February 4, 2009

Brain Stimulation Could Help Parkinson’s

Scientists are stimulating the brain to find new ways of treating Parkinson's disease; a disease who symptoms include tremors, difficulty moving, and poor balance.

Researchers are investigating if deep brain stimulation eases symptoms by allowing sufferers to deliver electrical pulses to electrodes implanted in their brains.

The St Andrews University team will study what happens in the head when the electrodes are switched on, and determine if targeting different parts of the brain lessens some symptoms.

Professor Philip Winn, from St Andrews University, will work with researchers in Germany, Italy, France and Scotland on the three-year project.

He said he wants to discover answers to a range of questions.

"One is to do with exactly what effect the electrical stimulation is having on the brain.

"Is it the case that we're stimulating activity or is it in fact the case that the stimulation we do, what the electrical pulses do, is actually to shut down activity locally where the electrode is implanted?" Prof Winn said.

He said more effective treatment for Parkinson's could be developed if scientists could understand the effect of the stimulation.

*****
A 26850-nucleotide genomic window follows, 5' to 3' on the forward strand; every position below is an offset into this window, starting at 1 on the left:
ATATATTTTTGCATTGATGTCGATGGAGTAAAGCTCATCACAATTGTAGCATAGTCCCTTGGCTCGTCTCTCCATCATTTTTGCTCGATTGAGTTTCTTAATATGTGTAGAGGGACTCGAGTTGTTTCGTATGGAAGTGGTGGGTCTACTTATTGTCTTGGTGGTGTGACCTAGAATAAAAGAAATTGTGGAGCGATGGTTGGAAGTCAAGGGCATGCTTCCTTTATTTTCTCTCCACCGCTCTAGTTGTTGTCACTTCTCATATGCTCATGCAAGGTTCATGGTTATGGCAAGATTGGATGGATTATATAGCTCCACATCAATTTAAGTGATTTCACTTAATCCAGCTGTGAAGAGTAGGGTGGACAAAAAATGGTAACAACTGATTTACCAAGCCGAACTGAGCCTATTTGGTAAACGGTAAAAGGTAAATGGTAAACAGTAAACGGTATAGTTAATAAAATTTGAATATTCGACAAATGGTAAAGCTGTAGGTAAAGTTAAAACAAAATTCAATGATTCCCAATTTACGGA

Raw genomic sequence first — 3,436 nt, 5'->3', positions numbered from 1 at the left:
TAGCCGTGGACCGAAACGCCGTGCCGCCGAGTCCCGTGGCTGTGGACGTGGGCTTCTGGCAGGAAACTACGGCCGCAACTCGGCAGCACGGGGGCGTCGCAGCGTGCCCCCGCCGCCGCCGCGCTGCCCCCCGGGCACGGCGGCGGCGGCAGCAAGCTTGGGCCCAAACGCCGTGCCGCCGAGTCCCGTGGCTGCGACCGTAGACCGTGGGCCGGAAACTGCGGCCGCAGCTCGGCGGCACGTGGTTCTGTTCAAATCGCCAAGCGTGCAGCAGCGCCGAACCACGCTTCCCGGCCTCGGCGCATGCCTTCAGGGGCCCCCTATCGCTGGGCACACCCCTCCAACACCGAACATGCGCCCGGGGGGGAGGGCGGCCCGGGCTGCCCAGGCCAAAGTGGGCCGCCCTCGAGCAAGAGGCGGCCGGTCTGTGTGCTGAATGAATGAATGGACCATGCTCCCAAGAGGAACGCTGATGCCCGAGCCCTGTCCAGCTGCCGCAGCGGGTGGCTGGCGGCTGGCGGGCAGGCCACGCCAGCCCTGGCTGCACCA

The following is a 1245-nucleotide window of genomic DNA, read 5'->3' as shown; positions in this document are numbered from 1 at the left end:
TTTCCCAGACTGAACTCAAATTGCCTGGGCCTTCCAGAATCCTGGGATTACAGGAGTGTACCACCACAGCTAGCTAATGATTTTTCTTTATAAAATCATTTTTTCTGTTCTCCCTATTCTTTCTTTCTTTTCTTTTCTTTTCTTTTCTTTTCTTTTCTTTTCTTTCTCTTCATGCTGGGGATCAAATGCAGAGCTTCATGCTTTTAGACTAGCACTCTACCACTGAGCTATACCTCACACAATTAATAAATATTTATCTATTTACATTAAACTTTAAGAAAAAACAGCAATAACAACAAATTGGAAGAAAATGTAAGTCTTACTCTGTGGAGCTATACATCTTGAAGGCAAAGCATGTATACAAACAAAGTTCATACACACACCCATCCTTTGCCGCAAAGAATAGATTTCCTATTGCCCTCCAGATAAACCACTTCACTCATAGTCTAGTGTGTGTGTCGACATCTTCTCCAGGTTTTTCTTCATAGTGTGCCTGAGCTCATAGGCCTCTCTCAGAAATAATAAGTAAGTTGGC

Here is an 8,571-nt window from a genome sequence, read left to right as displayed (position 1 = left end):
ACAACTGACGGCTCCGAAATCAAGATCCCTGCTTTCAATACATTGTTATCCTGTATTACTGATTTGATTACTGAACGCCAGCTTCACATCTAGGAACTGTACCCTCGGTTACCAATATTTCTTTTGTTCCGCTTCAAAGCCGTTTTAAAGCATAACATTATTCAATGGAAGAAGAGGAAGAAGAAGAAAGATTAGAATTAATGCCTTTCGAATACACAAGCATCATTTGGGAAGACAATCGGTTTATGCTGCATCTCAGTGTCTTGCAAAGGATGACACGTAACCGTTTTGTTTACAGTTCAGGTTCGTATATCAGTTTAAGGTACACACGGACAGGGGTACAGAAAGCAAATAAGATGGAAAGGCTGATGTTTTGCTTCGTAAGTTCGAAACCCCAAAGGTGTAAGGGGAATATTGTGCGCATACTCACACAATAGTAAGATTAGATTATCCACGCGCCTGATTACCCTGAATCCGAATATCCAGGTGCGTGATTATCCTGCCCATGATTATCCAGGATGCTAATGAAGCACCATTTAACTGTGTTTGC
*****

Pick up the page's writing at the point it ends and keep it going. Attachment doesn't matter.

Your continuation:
The research team will also consider where in the brain the electrodes should be placed.

"If you put the electrode at the most commonly used site you can inhibit tremors that Parkinsonian patients have, which are very disturbing and distressing to them," said Winn.

"But it's thought possible that if we put electrodes at other sites we can have an affect on the posture and gait problems that patients have.

Winn said those problems are difficult for elderly patients, because they can very easily have bad falls.

Prof Winn believes deep brain stimulation is particularly useful in cases where drug treatments are proving ineffective, "The average age of onset for Parkinson's is round about 61 and at that point you can do quite a lot with drug treatments but as patients get older then the drug treatments tend to have less effect."

However, he believes with deep brain stimulation patients can prolong quality of life quite significantly.


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